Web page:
An Illusion That Keeps Us Sick
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by News Article
Published on 3/21/2004

Doctor Knows Best

Let’s say you’ve decided you’re willing to take responsibility for your health. Now it’s time to take action, right? Well, not quite. First, there’s an illusion that you must thoroughly dismantle if you want to eliminate the biggest roadblock on the path back to health. This illusion is deeply ingrained. It’s so deeply ingrained in the American psyche, that it sounds crazy to argue that it’s a lie, a myth

Doctor Knows Best
by Teresa Tsalaky
Wednesday, February 04, 2004

The myth that the doctor’s medicine is best

Let’s say you’ve decided you’re willing to take responsibility for your health. Now it’s time to take action, right? Well, not quite. First, there’s an illusion that you must thoroughly dismantle if you want to eliminate the biggest roadblock on the path back to health. This illusion is deeply ingrained. It’s so deeply ingrained in the American psyche, that it sounds crazy to argue that it’s a lie, a myth.

The myth says that the doctor’s medicine is the best medicine.

It’s not true. Modern American medicine is not as marvelous as most people imagine.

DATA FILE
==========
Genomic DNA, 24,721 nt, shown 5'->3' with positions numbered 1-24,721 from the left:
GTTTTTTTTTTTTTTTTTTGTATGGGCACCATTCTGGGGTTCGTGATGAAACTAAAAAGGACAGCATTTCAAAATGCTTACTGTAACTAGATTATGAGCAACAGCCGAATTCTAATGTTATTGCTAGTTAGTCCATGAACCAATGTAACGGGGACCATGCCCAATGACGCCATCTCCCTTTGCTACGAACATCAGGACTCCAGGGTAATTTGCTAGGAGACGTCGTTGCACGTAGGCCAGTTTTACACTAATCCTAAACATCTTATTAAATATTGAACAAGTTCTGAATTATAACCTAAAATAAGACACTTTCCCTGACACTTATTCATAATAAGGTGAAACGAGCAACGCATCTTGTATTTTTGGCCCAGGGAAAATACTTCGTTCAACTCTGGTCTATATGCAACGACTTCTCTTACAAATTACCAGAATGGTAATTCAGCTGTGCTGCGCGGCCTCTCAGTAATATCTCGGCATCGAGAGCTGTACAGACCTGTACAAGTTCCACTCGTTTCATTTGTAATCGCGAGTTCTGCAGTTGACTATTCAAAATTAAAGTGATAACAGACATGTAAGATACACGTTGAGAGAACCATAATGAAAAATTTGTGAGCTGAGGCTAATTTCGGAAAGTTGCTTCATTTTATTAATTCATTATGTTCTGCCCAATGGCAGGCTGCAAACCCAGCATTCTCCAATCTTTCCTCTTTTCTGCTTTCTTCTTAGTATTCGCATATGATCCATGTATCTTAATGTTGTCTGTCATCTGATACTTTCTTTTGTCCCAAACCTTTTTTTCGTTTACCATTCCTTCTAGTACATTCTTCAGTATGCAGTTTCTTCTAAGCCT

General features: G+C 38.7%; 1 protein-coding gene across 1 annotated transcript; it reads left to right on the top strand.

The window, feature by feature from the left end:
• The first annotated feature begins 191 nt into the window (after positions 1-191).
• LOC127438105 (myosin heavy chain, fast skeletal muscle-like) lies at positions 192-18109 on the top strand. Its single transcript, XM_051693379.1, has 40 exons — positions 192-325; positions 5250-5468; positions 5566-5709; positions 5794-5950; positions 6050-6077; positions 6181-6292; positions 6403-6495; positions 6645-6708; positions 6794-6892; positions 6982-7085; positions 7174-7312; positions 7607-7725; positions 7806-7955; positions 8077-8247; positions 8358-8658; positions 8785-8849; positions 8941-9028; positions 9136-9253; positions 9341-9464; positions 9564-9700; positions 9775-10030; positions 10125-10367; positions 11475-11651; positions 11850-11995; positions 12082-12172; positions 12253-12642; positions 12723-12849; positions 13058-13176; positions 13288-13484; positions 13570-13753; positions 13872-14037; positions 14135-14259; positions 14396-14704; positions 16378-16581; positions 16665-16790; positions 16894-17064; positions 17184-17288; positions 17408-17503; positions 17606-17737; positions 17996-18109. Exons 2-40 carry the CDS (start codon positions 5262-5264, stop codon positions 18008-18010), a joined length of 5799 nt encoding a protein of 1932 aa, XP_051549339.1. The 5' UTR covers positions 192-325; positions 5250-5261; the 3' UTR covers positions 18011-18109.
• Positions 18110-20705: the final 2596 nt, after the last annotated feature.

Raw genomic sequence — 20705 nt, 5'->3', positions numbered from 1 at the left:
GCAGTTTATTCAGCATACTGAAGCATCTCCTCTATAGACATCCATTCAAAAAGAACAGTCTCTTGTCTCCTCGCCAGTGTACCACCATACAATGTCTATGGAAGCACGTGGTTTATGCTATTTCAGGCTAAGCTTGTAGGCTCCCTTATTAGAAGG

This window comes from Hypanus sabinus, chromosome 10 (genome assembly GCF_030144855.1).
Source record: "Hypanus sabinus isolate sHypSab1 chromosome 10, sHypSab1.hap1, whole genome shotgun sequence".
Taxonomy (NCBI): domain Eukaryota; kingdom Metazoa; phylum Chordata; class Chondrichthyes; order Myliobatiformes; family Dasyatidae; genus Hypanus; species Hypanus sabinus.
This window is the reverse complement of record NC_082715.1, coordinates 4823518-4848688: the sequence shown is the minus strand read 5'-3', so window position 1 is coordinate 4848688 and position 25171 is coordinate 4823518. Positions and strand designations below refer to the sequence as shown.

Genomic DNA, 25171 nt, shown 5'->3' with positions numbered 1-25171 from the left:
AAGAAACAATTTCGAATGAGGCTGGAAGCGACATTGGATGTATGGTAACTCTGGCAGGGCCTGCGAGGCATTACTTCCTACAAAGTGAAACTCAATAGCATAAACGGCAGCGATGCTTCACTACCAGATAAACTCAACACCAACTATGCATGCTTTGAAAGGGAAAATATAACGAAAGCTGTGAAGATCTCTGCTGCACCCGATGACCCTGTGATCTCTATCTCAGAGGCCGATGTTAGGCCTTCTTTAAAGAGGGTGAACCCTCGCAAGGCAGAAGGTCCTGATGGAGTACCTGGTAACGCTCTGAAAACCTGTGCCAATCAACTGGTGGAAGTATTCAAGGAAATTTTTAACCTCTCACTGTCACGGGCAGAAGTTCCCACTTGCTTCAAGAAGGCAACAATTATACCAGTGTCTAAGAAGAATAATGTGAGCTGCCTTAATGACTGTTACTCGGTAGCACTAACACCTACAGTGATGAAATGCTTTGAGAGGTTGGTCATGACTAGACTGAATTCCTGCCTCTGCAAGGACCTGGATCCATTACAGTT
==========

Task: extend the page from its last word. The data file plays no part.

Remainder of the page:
Just ask some of the MDs who, appalled at the harm caused by their profession, have dedicated part of their lives to trying to change it – doctors like Stuart Berger, author of “What Your Doctor Didn’t Learn in Medical School.”

Or ask Mary Ruwart, candidate for FDA commissioner in 2002. Ruwart will tell you that many allopathic medical procedures do not undergo rigorous testing to prove their worth before their introduction. Years later, when studies are done, the procedures don’t always work as expected, she says. She should know. She left her position as an assistant professor of surgery at St. Louis University Medical School in 1976 and spent the next twenty years in medical research, developing drugs for The Upjohn Co. In her book, “Healing Our World: The Other Piece of the Puzzle,” she explains how alternative therapies have been excluded from our system of medicine.

If you need more than professional opinion, look at the official statistics. For example, a 1978 report by the government’s Office of Technology Assessment says that less than twenty-five percent of all drugs and medical procedures prescribed by MDs have been demonstrated in controlled clinical trials to be useful. That means that if you go to a doctor, more than three-quarters of the procedures in his arsenal have not been proven to work. That’s not opinion. It’s fact. It’s not myth. It’s truth.

Yet we have the illusion that the doctor only uses treatments that have been tested and proven in very scientific, objective, double-blind studies. We believe this because many doctors criticize their competitors’ therapies as unproven. Goldenseal root to fight an infection? Unproven. Kinesiology to diagnose? Quackery! So say the doctors when they’re quoted in the public press. But they fail to hold their own methods to the same standard. Allopathic treatment after treatment fails to be proven effective in double-blind studies, yet your doctor still uses them to treat you.